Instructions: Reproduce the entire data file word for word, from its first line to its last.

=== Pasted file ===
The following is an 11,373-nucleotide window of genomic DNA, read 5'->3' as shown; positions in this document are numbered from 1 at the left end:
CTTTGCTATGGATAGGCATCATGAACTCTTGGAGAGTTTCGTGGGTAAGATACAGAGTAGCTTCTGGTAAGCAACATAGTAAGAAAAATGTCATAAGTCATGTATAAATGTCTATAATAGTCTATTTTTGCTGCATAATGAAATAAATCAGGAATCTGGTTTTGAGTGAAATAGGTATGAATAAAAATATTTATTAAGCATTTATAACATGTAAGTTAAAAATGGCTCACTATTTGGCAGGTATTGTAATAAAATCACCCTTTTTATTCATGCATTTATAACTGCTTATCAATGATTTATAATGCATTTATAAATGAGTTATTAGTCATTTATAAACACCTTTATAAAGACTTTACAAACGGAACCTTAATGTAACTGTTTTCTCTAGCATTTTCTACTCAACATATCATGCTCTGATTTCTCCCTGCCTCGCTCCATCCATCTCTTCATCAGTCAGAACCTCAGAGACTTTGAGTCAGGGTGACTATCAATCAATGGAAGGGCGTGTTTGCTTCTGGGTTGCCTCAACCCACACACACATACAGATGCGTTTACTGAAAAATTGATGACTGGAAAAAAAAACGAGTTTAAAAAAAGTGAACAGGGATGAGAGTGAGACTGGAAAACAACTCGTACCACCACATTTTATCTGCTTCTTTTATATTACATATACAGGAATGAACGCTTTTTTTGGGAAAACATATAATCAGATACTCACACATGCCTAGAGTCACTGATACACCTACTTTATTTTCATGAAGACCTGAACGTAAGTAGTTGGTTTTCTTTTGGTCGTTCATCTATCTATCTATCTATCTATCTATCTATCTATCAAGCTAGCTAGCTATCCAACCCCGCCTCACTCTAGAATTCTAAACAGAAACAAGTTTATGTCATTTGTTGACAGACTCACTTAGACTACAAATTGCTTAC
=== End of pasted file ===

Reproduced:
The following is an 11,373-nucleotide window of genomic DNA, read 5'->3' as shown; positions in this document are numbered from 1 at the left end:
CTTTGCTATGGATAGGCATCATGAACTCTTGGAGAGTTTCGTGGGTAAGATACAGAGTAGCTTCTGGTAAGCAACATAGTAAGAAAAATGTCATAAGTCATGTATAAATGTCTATAATAGTCTATTTTTGCTGCATAATGAAATAAATCAGGAATCTGGTTTTGAGTGAAATAGGTATGAATAAAAATATTTATTAAGCATTTATAACATGTAAGTTAAAAATGGCTCACTATTTGGCAGGTATTGTAATAAAATCACCCTTTTTATTCATGCATTTATAACTGCTTATCAATGATTTATAATGCATTTATAAATGAGTTATTAGTCATTTATAAACACCTTTATAAAGACTTTACAAACGGAACCTTAATGTAACTGTTTTCTCTAGCATTTTCTACTCAACATATCATGCTCTGATTTCTCCCTGCCTCGCTCCATCCATCTCTTCATCAGTCAGAACCTCAGAGACTTTGAGTCAGGGTGACTATCAATCAATGGAAGGGCGTGTTTGCTTCTGGGTTGCCTCAACCCACACACACATACAGATGCGTTTACTGAAAAATTGATGACTGGAAAAAAAAACGAGTTTAAAAAAAGTGAACAGGGATGAGAGTGAGACTGGAAAACAACTCGTACCACCACATTTTATCTGCTTCTTTTATATTACATATACAGGAATGAACGCTTTTTTTGGGAAAACATATAATCAGATACTCACACATGCCTAGAGTCACTGATACACCTACTTTATTTTCATGAAGACCTGAACGTAAGTAGTTGGTTTTCTTTTGGTCGTTCATCTATCTATCTATCTATCTATCTATCTATCTATCAAGCTAGCTAGCTATCCAACCCCGCCTCACTCTAGAATTCTAAACAGAAACAAGTTTATGTCATTTGTTGACAGACTCACTTAGACTACAAATTGCTTAC